Mike Pence was, by his own account, a terribly unpopular kid. Long before he became vice president of the United States, Pence was a total outcast. He was miserable at football, and he was overweight—“the real pumpkin in the pickle patch,” as Pence put it in an interview with The Republic, an Indiana newspaper, during his campaign for Congress in 1988.
It is a skill, actually, to make someone feel as though they are drowning in words. If you’ve ever read a transcript of a Donald Trump interview, you know what the experience is like. Next-level incoherence is disorienting—and can be oddly powerful. The American-Russian journalist Masha Gessen has thought a lot about Trump’s rambling and disjointed way of speaking—in part because it reminds her so much of Vladimir Putin’s style. In Russia, Putin uses words yet means their opposites.
If you had to pick the year Time magazine’s “person of the year” jumped the shark, you’d probably start with 2006. That was when Time looked at the rise of open-publishing platforms like Wikipedia, YouTube, and Facebook, and decided the most influential person was the collective “you.” It was cheesy, trite, and had the exact effect Time wanted: everybody talked about it. Time’s annual “person of the year” designation has always been a gimmick, going all the way back to Charles Lindbergh in 1927.
Muck Rack makes it simple to find people, tweets, or articles that mention any name, keyword, company, hashtag etc. We've compiled this guide to help you make the most of your search.
Selecting a term
Start searching tweets, articles from media outlets, articles mentioned in tweets, journalists'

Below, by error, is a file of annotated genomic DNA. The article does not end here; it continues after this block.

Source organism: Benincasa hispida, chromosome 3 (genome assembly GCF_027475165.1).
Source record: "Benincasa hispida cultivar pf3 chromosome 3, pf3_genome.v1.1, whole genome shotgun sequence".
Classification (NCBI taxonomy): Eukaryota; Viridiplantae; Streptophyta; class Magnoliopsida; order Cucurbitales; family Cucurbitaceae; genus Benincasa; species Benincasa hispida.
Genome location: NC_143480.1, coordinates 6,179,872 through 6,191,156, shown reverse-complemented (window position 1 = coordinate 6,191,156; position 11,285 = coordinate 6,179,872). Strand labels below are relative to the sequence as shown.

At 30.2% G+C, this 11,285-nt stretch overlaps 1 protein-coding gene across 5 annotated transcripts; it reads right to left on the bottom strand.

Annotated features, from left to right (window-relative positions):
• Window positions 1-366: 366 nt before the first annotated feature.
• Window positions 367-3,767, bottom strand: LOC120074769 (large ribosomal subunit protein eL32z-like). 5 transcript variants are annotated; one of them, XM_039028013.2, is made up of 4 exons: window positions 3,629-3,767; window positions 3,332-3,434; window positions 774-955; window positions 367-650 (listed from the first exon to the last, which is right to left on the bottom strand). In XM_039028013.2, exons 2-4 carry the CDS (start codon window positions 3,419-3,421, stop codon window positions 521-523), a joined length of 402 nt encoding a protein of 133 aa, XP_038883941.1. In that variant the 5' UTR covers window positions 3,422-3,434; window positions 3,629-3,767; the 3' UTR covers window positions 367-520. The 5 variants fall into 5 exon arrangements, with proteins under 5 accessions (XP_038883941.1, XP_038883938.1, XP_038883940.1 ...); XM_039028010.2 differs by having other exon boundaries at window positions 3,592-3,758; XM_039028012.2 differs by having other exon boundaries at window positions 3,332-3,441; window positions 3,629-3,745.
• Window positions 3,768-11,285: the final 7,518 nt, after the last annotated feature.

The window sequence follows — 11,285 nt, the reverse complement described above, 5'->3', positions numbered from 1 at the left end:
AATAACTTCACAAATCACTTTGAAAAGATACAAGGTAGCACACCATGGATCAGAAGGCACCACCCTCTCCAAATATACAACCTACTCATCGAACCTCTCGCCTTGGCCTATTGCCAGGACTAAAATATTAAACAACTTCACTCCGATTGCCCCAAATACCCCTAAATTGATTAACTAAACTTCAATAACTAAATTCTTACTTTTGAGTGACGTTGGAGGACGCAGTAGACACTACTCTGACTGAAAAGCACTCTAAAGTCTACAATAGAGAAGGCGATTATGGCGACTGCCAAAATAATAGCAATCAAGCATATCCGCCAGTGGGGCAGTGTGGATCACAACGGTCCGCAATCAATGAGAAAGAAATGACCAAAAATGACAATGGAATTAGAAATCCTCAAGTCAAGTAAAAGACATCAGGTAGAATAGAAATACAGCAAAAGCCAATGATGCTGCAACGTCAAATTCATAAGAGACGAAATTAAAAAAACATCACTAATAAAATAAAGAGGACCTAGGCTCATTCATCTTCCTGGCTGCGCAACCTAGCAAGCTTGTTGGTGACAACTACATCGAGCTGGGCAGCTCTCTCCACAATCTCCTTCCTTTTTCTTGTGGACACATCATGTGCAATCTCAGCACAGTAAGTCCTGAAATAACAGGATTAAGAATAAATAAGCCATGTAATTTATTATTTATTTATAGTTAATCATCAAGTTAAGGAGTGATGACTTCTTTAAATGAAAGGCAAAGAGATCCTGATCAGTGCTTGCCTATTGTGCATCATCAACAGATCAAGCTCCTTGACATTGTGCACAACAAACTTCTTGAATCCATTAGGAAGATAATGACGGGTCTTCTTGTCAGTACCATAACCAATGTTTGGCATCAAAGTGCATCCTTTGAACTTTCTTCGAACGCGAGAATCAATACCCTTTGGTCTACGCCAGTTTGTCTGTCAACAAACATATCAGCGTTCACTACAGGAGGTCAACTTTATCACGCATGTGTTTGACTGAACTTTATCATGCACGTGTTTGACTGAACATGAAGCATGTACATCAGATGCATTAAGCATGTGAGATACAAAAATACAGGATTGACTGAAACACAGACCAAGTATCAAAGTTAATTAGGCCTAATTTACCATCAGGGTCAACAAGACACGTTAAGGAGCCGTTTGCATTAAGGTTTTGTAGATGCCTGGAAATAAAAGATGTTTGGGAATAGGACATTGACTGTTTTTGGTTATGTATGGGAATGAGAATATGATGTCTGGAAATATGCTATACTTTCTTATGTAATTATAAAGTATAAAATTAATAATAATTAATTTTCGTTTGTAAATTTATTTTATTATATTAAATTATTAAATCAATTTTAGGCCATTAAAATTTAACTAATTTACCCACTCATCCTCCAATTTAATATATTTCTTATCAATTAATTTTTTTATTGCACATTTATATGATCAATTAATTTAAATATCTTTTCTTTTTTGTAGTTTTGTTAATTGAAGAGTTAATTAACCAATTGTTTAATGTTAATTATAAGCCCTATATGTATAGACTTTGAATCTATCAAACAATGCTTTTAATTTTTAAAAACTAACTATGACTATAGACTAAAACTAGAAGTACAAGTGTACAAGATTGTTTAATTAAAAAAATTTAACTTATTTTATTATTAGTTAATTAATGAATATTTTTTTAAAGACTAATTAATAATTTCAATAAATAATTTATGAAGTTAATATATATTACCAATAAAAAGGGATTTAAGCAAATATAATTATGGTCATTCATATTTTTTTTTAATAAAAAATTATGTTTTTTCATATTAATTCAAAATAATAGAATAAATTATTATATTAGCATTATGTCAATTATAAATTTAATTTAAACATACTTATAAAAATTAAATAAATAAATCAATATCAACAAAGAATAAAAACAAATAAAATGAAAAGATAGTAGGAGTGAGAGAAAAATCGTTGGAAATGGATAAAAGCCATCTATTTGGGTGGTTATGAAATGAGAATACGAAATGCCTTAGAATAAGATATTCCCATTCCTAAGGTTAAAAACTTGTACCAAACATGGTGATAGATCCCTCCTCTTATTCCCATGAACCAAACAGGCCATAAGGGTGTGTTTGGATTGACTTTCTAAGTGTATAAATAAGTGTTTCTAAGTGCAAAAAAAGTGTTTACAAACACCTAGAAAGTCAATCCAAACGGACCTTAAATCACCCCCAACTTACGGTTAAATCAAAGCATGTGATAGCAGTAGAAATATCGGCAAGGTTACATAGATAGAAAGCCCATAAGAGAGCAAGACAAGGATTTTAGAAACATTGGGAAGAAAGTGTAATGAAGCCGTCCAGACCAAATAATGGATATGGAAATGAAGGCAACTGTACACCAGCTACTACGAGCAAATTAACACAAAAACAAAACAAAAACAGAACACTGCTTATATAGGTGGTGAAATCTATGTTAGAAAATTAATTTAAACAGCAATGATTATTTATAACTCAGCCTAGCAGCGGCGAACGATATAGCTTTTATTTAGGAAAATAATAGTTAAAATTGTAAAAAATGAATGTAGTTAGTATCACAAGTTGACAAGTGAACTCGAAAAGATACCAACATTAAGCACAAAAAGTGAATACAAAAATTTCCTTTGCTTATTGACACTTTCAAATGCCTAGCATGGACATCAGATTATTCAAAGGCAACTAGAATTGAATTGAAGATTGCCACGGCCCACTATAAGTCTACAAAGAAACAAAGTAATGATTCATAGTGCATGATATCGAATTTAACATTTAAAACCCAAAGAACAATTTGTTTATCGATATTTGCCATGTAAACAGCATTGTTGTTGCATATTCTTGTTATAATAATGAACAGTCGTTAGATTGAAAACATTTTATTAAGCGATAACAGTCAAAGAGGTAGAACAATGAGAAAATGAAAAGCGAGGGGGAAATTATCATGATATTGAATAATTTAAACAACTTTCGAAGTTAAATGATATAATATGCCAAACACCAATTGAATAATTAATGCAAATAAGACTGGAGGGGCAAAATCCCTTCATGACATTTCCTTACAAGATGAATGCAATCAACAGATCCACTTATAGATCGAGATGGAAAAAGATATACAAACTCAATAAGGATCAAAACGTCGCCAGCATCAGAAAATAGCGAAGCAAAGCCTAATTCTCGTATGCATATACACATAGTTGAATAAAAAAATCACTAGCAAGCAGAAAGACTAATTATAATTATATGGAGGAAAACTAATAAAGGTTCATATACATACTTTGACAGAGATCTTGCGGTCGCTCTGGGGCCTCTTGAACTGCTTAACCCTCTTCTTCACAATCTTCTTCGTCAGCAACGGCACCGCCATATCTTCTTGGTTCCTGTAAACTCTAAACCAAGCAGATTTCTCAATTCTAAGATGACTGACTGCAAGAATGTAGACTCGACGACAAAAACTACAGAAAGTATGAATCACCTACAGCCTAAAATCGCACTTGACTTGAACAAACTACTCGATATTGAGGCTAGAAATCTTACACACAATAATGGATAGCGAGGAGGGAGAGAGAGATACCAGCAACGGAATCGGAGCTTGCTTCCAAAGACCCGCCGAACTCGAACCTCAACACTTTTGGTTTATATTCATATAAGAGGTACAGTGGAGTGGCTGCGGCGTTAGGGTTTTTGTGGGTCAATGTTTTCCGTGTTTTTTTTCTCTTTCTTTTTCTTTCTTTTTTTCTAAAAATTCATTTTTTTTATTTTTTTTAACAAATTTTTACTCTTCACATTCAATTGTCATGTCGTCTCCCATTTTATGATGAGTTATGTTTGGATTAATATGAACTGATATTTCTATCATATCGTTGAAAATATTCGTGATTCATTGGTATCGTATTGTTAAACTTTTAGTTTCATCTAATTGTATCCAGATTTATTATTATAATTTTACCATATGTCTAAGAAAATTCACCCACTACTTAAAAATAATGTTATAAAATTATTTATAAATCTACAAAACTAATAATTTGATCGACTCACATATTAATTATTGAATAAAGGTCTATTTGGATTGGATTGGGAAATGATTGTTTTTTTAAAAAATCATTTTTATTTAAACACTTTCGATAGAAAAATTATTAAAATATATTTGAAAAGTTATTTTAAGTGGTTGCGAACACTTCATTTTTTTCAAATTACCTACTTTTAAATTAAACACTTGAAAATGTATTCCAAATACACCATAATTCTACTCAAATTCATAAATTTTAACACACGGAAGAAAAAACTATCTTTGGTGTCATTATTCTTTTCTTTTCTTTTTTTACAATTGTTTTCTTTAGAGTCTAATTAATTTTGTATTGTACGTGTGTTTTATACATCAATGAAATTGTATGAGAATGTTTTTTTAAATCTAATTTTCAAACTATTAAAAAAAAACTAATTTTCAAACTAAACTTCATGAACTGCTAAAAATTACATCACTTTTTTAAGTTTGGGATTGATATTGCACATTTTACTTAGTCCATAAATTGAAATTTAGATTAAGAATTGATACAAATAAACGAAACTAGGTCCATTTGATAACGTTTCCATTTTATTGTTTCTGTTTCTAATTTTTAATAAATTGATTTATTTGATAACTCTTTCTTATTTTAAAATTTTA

names, titles and bios with some suggested searches:
Companies or Topics (e.g. iPhone, Microsoft)
Phrases (e.g. "cloud computing") — use quotes to keep the terms together
Twitter handles (e.g. @username) — returns those who have mentioned or replied to
Names (e.g. "David Pogue")
Hashtags (e.g. #sxsw, #london2012)
Bio details (e.g. vegan, Olympics, father)
Muck Rack's Advanced Search allows for many boolean operators.
Find results that mention multiple specified terms, use AND or
+. For example, ensure each result contains both Elon Musk and Mark Zuckerberg by
searching Musk AND Zuckerberg or Musk + Zuckerberg.
Use the operators OR or , to broaden your search when you'd like either of
multiple terms to appear in results. (This is the default behavior of our search when no operators
are used). For example, results will contain either cake or cookie by searching cake OR cookie or cake,cookie
Use NOT or - to subtract results from your search. For
example, searching Disney will yield results about the Walt Disney Company as well as Walt Disney
World Resort. To exclude mentions of Disney World, search for Disney -World or Disney
When using one of these operators with a phrase, enclose it in quotation marks. For example, you can
find results about smartphones excluding Apple's iPhone 4S by searching smartphone -"iPhone
Exact case matching or punctuation
If you're searching for a brand name or keyword that relies on specific punctuation marks or capitalization, you can
find results that match your exact query by adding matchcase: before the keyword you're searching for, like matchcase:E*TRADE .
Use parentheses to separate multiple
boolean phrases. For example, to find journalists talking about having fun in Disney World or
Disneyland, search for ("disney world" OR disneyland) AND fun.
An asterisk can be used to search for any variation of a root word truncated by the asterisk. For example, searching for admin* will return results for administrator, administration, administer, administered, etc.
A near operator is an AND operator where you can control the distance between the words. You can vary the distance the near operation uses by adding a forward slash and number (between 0-99) such as strawberries NEAR/10 "whipped cream", which means the strawberries must exist within 10 words of "whipped cream".